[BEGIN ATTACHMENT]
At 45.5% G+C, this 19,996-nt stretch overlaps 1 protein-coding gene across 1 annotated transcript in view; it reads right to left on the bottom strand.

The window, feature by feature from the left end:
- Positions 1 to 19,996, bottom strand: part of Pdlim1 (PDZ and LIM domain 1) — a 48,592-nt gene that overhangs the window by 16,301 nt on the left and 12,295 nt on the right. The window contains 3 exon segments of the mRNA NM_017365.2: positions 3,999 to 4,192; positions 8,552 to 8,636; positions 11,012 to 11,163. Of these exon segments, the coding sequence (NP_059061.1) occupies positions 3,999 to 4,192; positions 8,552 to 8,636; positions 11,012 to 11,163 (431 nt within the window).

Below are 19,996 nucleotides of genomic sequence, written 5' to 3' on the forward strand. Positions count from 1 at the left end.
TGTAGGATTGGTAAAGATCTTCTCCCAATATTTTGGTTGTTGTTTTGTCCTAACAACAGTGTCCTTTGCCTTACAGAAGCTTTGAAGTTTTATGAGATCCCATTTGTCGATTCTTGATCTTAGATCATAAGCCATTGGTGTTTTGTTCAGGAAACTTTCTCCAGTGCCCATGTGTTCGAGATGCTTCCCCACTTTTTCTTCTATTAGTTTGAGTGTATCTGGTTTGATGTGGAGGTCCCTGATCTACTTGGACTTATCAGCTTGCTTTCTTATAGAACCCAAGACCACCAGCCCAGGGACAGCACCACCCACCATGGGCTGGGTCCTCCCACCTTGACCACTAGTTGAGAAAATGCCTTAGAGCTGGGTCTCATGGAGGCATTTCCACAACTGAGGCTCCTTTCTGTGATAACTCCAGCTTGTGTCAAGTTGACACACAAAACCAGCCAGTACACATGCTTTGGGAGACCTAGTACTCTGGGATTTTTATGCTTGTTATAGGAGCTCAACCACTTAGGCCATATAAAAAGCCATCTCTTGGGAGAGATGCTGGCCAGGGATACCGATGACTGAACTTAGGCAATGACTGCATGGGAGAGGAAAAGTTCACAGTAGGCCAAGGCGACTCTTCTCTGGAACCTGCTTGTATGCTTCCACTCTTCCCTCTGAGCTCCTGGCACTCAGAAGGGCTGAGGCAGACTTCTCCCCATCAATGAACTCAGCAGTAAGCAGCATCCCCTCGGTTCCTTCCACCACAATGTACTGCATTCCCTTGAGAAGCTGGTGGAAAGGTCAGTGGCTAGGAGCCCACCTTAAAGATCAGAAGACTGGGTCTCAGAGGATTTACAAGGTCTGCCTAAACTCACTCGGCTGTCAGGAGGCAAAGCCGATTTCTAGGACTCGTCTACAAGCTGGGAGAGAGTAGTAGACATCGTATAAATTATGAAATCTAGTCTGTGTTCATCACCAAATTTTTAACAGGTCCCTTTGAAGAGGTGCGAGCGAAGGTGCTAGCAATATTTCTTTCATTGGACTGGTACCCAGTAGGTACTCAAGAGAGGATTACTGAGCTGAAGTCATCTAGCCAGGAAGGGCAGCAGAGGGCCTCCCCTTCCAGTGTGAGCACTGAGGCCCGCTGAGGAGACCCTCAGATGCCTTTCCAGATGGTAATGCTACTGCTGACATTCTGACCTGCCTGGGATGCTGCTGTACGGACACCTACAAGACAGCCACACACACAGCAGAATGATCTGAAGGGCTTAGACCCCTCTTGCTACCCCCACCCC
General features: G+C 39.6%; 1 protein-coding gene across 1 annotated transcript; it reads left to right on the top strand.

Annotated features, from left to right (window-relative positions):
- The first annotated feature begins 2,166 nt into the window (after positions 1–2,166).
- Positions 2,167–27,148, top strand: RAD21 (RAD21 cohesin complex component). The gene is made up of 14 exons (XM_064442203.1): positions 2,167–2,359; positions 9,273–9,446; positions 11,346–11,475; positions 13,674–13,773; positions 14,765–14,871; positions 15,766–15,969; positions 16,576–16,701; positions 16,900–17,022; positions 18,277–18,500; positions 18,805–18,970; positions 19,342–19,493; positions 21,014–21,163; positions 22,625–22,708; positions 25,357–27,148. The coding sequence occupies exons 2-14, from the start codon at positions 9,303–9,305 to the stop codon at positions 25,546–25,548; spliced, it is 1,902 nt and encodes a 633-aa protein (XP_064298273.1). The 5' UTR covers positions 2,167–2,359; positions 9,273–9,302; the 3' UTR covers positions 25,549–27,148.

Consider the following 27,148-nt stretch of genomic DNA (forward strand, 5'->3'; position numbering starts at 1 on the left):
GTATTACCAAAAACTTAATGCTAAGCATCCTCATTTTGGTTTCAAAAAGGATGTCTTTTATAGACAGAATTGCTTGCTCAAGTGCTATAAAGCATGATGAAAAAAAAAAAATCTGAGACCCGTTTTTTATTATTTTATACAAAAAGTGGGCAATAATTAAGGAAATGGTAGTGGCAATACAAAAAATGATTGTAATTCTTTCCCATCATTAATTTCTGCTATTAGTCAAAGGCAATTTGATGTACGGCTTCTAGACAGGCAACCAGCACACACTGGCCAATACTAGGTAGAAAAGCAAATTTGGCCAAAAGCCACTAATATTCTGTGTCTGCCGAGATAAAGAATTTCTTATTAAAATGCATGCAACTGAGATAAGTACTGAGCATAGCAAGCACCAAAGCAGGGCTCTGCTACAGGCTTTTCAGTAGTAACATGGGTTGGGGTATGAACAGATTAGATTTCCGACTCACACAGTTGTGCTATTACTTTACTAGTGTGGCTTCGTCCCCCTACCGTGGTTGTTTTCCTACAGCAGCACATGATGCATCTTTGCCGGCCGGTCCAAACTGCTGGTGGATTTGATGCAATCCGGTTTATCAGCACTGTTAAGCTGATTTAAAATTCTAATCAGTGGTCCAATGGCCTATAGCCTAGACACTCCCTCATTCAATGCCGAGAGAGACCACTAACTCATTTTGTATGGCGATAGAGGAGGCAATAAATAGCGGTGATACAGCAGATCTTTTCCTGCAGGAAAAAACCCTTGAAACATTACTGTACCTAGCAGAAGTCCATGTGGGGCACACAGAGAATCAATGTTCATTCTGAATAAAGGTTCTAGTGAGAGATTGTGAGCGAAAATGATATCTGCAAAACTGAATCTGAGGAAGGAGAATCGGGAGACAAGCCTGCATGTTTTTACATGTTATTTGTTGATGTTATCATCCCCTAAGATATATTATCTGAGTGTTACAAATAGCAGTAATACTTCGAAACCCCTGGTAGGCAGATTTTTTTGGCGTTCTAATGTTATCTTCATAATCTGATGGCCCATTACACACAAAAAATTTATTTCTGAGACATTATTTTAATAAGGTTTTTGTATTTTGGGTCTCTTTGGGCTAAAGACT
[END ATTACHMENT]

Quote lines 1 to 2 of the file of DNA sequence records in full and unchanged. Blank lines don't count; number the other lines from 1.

At 45.5% G+C, this 19,996-nt stretch overlaps 1 protein-coding gene across 1 annotated transcript in view; it reads right to left on the bottom strand.

The window, feature by feature from the left end: